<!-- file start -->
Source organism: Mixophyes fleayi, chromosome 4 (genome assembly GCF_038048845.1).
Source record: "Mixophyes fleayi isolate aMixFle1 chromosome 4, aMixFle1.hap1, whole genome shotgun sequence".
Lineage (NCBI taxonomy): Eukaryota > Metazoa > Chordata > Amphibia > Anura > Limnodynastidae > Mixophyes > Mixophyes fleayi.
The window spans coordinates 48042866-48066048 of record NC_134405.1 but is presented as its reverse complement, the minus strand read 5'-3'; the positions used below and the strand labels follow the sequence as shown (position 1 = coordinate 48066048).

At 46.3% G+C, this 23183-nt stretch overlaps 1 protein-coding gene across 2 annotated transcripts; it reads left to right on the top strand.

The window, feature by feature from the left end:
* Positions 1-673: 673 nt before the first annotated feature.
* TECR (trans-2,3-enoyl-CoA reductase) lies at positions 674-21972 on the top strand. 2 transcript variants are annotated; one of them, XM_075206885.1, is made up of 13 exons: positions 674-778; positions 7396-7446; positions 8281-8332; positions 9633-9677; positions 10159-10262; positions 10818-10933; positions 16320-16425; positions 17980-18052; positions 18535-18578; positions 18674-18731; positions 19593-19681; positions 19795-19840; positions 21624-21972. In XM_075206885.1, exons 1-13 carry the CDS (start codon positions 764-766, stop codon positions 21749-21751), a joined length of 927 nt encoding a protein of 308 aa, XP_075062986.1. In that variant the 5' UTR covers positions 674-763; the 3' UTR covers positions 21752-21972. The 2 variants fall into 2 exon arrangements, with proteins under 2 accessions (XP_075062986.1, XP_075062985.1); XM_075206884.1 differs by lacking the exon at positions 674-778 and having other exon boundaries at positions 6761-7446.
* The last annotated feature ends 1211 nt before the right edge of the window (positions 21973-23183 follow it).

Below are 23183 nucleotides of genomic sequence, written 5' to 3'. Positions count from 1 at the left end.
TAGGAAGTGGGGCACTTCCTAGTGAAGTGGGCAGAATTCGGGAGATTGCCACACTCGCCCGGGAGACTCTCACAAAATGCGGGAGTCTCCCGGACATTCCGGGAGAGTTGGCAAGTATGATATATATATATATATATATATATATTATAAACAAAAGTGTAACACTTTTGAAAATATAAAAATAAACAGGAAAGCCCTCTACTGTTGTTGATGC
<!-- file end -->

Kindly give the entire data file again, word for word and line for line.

Source organism: Mixophyes fleayi, chromosome 4 (genome assembly GCF_038048845.1).
Source record: "Mixophyes fleayi isolate aMixFle1 chromosome 4, aMixFle1.hap1, whole genome shotgun sequence".
Lineage (NCBI taxonomy): Eukaryota > Metazoa > Chordata > Amphibia > Anura > Limnodynastidae > Mixophyes > Mixophyes fleayi.
The window spans coordinates 48042866-48066048 of record NC_134405.1 but is presented as its reverse complement, the minus strand read 5'-3'; the positions used below and the strand labels follow the sequence as shown (position 1 = coordinate 48066048).

At 46.3% G+C, this 23183-nt stretch overlaps 1 protein-coding gene across 2 annotated transcripts; it reads left to right on the top strand.

The window, feature by feature from the left end:
* Positions 1-673: 673 nt before the first annotated feature.
* TECR (trans-2,3-enoyl-CoA reductase) lies at positions 674-21972 on the top strand. 2 transcript variants are annotated; one of them, XM_075206885.1, is made up of 13 exons: positions 674-778; positions 7396-7446; positions 8281-8332; positions 9633-9677; positions 10159-10262; positions 10818-10933; positions 16320-16425; positions 17980-18052; positions 18535-18578; positions 18674-18731; positions 19593-19681; positions 19795-19840; positions 21624-21972. In XM_075206885.1, exons 1-13 carry the CDS (start codon positions 764-766, stop codon positions 21749-21751), a joined length of 927 nt encoding a protein of 308 aa, XP_075062986.1. In that variant the 5' UTR covers positions 674-763; the 3' UTR covers positions 21752-21972. The 2 variants fall into 2 exon arrangements, with proteins under 2 accessions (XP_075062986.1, XP_075062985.1); XM_075206884.1 differs by lacking the exon at positions 674-778 and having other exon boundaries at positions 6761-7446.
* The last annotated feature ends 1211 nt before the right edge of the window (positions 21973-23183 follow it).

Below are 23183 nucleotides of genomic sequence, written 5' to 3'. Positions count from 1 at the left end.
TAGGAAGTGGGGCACTTCCTAGTGAAGTGGGCAGAATTCGGGAGATTGCCACACTCGCCCGGGAGACTCTCACAAAATGCGGGAGTCTCCCGGACATTCCGGGAGAGTTGGCAAGTATGATATATATATATATATATATATATATTATAAACAAAAGTGTAACACTTTTGAAAATATAAAAATAAACAGGAAAGCCCTCTACTGTTGTTGATGC